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A Fundamental Study on the Effects of Pictures in Language (L2 English) Education


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  • 外国語(英語)教育における画像の効果に関する基礎的研究
  • ガイコクゴ エイゴ キョウイク ニ オケル ガゾウ ノ コウカ ニ カンスル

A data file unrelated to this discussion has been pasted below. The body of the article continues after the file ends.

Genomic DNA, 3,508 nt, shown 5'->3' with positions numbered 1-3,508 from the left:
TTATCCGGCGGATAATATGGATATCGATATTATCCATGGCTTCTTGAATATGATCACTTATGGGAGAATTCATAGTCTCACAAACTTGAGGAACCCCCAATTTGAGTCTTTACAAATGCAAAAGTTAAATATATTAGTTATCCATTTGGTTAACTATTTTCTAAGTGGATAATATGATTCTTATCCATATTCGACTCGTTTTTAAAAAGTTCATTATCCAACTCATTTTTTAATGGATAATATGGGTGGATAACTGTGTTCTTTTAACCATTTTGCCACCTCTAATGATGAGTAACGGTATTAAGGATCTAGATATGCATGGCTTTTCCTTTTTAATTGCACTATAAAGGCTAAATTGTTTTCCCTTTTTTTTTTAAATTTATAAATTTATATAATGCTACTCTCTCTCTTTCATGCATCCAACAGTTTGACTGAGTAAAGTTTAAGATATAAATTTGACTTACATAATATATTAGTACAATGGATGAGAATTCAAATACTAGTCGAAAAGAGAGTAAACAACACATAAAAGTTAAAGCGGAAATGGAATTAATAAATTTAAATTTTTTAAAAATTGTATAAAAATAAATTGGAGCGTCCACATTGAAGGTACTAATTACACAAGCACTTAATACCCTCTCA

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<p>Little empirical research has been conducted on the effects of pictures in the field of language education (including L2 English education), though it is possible to use various kinds of pictures at any point in the flow of courseware. In order to develop effective courseware using pictures in micro-computers, the effects of pictures should first of all be empirically investigated. The primary purpose of this study was to compare the effects between learning with pictures and that without pictures. The second purpose was to clarify which factors of pictures deemed important : 1) construction. (Pictures showing background information on the prose vs. ones showing partial information) ; 2) style. (Line drawings vs. photographs) 3) Location. (Pictures before the prose vs. after the prose). Before the experiment, the prose, "A Strange Shopping Center" was selected from an English textbook for junior high school students. The prose consisted of about 250 words. Two black-and-white pictures used in the textbook were chosen, and two black-and-white line drawings were made based on each picture. Combining the elements of style, construction, and location of pictures, nine types of learning materials were prepared, as well as material without pictures. The experiment was conducted in July of 1988 with 347 junior high school students in Niigata Prefecture, who were divided into 10 groups using the 10 different types of learning materials. As a pretest, the results of their mid-term English examinations were used. The subjects read the prose, followed by the posttest (which was, in effect, a comprehension test). It consisted of twelve multiple-choice questions. Finally, subjects were asked to complete an eight-item questionnaire. The results of the comprehension test were analyzed by the t-test, ANOVA, and Scheffe's test, while the results of the questionnaire were analyzed by the chi-square test. After the experiment, ANOVA was conducted on the points of the post test, showing no significant difference. So, the ten groups proved to be comparable. Secondly, ANOVA and Scheffe's test were conducted on the results of the pretest. There was significant difference among the ten groups, but it was not clear which factor was the most important. However, comparing the effects between learning with pictures and that without pictures by the t-test, the difference of means was significant, demonstrating that learning with pictures was much more effective than that without pictures. Thirdly, the t-test was administered to compare the learning effects of these different factors of pictures. It was found that : 1) When comparing the effects between the pictures of background information and those of partial information, no significant difference was seen, which proves that the construction factor did not affect students' understanding of the prose ; 2) When comparing the effects between line drawings and photographs, the difference of means was significant, proving that photographs were more effective than pictures in helping students understand the prose ; 3) When comparing the effects of the location of pictures, the difference of means was not significant, proving that the location factor did not affect the students' understanding of the prose. Fourthly, after combining the factors stated above, ANOVA and Scheffe's test were employed. From these results, the subject group using photographs learned more than the subject group not using pictures. Also, the subject group using background photographs learned more than the subject group not using pictures. Thus, we can conclude that photographs seemed to be most effective. Finally, the chi-square test was administered on the results of the questionnaire. Though subjects felt pictures were not so helpful in answering the posttest, they showed positive attitudes toward the existence of pictures in the prose.</p><p>(View PDF for the rest of the abstract.)</p>



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